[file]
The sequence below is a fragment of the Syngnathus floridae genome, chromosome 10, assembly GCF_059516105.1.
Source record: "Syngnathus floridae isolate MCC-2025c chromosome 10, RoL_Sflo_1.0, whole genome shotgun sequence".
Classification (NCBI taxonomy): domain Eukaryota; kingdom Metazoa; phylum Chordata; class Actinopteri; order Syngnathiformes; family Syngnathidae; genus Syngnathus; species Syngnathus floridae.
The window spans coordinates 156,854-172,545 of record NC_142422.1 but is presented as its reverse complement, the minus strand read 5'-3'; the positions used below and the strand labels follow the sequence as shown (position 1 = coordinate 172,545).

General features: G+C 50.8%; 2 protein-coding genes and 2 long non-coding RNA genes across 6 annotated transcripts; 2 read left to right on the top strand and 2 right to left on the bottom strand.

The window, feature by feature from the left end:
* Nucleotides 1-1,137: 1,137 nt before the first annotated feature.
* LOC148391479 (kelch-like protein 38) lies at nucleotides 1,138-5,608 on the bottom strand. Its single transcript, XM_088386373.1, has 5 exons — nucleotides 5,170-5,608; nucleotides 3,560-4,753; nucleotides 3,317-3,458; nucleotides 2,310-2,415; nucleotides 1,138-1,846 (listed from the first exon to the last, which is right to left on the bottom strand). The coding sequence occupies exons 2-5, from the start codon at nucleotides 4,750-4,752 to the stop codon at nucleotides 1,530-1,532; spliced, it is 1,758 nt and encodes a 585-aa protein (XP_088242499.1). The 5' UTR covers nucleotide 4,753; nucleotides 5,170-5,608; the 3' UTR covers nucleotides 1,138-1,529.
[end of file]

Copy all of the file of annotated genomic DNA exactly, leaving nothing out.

The sequence below is a fragment of the Syngnathus floridae genome, chromosome 10, assembly GCF_059516105.1.
Source record: "Syngnathus floridae isolate MCC-2025c chromosome 10, RoL_Sflo_1.0, whole genome shotgun sequence".
Classification (NCBI taxonomy): domain Eukaryota; kingdom Metazoa; phylum Chordata; class Actinopteri; order Syngnathiformes; family Syngnathidae; genus Syngnathus; species Syngnathus floridae.
The window spans coordinates 156,854-172,545 of record NC_142422.1 but is presented as its reverse complement, the minus strand read 5'-3'; the positions used below and the strand labels follow the sequence as shown (position 1 = coordinate 172,545).

General features: G+C 50.8%; 2 protein-coding genes and 2 long non-coding RNA genes across 6 annotated transcripts; 2 read left to right on the top strand and 2 right to left on the bottom strand.

The window, feature by feature from the left end:
* Nucleotides 1-1,137: 1,137 nt before the first annotated feature.
* LOC148391479 (kelch-like protein 38) lies at nucleotides 1,138-5,608 on the bottom strand. Its single transcript, XM_088386373.1, has 5 exons — nucleotides 5,170-5,608; nucleotides 3,560-4,753; nucleotides 3,317-3,458; nucleotides 2,310-2,415; nucleotides 1,138-1,846 (listed from the first exon to the last, which is right to left on the bottom strand). The coding sequence occupies exons 2-5, from the start codon at nucleotides 4,750-4,752 to the stop codon at nucleotides 1,530-1,532; spliced, it is 1,758 nt and encodes a 585-aa protein (XP_088242499.1). The 5' UTR covers nucleotide 4,753; nucleotides 5,170-5,608; the 3' UTR covers nucleotides 1,138-1,529.